David Cameron has said he is not a "closet Brexiteer" as leaders of the G7 warned the UK’s exit from the EU would pose a ‘serious risk’ to growth.
Speaking at the end of the G7 summit in Japan, the Prime Minister welcomed a communique by the assembled leaders pointing to "economic dangers" of a vote by Britain to leave the EU.
And he flatly denied a claim by his old friend and former adviser Steve Hilton that his natural instinct was to vote for Out.
"I am not a closet anything. I have pretty much had the same view about Europe ever since I got involved in active politics," Mr Cameron said.
"I have always taken the same view, which is that we are better off in this organisation but we should be aiming to reform this organisation, we should be looking to enhance the special status that Britain has.
"I have never been a closet Brexiteer. I am absolutely passionate about getting the right result, getting this reform in Europe and remaining part of it. It's in Britain's national interest."
Brexit was ranked alongside “escalated geopolitical conflicts, terrorism and refugee flows” as one of the main reasons global growth could be “below potential” at the summit.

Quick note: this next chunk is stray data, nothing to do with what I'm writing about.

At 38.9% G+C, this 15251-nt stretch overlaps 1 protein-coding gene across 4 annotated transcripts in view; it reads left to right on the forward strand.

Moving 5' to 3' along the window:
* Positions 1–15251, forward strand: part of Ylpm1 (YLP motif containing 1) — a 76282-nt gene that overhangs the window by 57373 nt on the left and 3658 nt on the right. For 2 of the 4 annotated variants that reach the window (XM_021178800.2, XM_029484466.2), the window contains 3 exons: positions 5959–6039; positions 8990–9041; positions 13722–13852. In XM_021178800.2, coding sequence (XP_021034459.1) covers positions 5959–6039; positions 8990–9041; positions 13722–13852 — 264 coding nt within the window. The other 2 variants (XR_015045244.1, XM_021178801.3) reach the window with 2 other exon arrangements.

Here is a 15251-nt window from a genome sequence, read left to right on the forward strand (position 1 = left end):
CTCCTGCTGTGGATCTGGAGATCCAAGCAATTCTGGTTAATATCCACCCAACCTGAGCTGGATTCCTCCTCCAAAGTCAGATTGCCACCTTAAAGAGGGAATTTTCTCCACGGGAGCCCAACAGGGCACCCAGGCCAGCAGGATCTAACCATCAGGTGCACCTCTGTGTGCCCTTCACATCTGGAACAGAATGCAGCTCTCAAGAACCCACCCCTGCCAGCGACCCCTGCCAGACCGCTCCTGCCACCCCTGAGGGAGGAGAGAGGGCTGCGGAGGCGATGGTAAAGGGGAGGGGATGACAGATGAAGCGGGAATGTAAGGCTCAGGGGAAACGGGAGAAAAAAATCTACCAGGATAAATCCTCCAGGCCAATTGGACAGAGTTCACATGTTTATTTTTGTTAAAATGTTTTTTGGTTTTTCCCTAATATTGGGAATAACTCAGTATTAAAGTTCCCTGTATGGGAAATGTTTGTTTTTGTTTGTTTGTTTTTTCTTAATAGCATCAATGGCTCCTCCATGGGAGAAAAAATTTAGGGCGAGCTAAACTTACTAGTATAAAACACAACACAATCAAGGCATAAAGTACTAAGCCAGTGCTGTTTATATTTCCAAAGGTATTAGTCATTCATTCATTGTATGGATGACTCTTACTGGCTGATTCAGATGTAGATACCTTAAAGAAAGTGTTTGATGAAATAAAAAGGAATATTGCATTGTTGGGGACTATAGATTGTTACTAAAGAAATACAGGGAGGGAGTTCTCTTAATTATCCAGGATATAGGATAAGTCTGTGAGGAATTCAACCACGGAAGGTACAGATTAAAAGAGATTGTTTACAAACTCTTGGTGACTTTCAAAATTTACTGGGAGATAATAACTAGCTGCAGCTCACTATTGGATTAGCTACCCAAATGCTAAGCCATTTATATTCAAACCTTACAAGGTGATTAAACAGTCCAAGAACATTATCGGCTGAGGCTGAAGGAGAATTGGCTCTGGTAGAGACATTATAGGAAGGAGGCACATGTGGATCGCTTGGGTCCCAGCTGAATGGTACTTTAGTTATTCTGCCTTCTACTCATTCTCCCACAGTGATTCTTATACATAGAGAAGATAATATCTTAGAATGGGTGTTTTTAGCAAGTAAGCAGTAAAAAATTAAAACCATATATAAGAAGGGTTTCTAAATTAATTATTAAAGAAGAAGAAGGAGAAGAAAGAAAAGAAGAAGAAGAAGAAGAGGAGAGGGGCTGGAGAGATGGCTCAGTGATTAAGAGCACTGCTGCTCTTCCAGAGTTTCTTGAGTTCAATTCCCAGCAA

“UK exit from the EU would reverse the trend toward greater global trade, investment and the jobs they create and is a further serious risk to growth,” the agreed statement warned.
Britain will vote on whether to leave the EU on 23 June this year after a pledge by Mr Cameron to hold one.
“I have never been a closet Brexiteer. I am absolutely passionate about getting the right result, getting this reform in Europe and remaining part of it. It's in Britain's national interest.”
The G7 joins the International Monetary Fund, the Bank of England, the Treasury, the OECD and the Institute for Fiscal Studies in warning that Brexit would have a negative impact on growth.
The Brexit campaign has previously dismissed such concerns, warnings, and research as scaremongering.
A spokesperson for Vote Leave, the official Brexit campaign, this week described the respected IFS think-tank as the “paid-up propaganda arms of Brussels”.
The Treasury today added to its previous analysis by warning that leaving the EU could reduce the value of the average pension pot by nearly £2,000.
Former work and pensions secretary Iain Duncan Smith however described that calculation as “utterly outrageous” and a “cynical attempt” to distract from higher immigration figures.
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